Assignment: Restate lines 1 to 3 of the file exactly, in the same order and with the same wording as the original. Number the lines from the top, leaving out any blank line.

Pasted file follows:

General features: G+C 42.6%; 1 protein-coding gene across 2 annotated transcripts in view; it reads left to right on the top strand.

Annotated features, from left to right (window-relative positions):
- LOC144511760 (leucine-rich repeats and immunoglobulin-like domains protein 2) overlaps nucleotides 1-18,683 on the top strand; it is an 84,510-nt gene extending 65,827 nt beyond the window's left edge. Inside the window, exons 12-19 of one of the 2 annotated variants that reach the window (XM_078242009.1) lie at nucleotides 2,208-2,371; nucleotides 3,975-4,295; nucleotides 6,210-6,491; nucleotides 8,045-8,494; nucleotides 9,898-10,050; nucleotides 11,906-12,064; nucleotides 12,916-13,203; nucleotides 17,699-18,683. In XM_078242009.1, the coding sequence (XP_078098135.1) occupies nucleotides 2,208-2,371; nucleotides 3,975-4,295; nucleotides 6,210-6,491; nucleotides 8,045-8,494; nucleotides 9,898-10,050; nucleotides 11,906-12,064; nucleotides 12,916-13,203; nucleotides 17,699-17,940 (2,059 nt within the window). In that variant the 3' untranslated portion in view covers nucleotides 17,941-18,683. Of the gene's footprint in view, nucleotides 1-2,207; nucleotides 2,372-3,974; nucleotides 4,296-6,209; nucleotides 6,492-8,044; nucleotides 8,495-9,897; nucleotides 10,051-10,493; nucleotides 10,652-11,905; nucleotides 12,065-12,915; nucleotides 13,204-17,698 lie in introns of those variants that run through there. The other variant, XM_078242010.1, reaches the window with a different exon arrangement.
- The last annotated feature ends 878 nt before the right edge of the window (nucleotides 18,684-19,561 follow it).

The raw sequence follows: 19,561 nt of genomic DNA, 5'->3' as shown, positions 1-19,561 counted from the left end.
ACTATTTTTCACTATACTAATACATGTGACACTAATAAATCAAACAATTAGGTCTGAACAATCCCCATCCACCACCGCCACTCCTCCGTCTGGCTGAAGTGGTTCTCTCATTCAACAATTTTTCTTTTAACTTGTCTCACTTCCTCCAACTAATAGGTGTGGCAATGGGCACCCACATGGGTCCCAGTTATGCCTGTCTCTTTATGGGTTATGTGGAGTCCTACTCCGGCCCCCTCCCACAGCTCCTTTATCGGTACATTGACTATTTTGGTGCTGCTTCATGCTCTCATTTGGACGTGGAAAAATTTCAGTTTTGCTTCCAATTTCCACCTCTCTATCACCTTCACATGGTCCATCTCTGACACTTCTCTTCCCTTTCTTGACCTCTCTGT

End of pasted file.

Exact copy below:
General features: G+C 42.6%; 1 protein-coding gene across 2 annotated transcripts in view; it reads left to right on the top strand.

Annotated features, from left to right (window-relative positions):
- LOC144511760 (leucine-rich repeats and immunoglobulin-like domains protein 2) overlaps nucleotides 1-18,683 on the top strand; it is an 84,510-nt gene extending 65,827 nt beyond the window's left edge. Inside the window, exons 12-19 of one of the 2 annotated variants that reach the window (XM_078242009.1) lie at nucleotides 2,208-2,371; nucleotides 3,975-4,295; nucleotides 6,210-6,491; nucleotides 8,045-8,494; nucleotides 9,898-10,050; nucleotides 11,906-12,064; nucleotides 12,916-13,203; nucleotides 17,699-18,683. In XM_078242009.1, the coding sequence (XP_078098135.1) occupies nucleotides 2,208-2,371; nucleotides 3,975-4,295; nucleotides 6,210-6,491; nucleotides 8,045-8,494; nucleotides 9,898-10,050; nucleotides 11,906-12,064; nucleotides 12,916-13,203; nucleotides 17,699-17,940 (2,059 nt within the window). In that variant the 3' untranslated portion in view covers nucleotides 17,941-18,683. Of the gene's footprint in view, nucleotides 1-2,207; nucleotides 2,372-3,974; nucleotides 4,296-6,209; nucleotides 6,492-8,044; nucleotides 8,495-9,897; nucleotides 10,051-10,493; nucleotides 10,652-11,905; nucleotides 12,065-12,915; nucleotides 13,204-17,698 lie in introns of those variants that run through there. The other variant, XM_078242010.1, reaches the window with a different exon arrangement.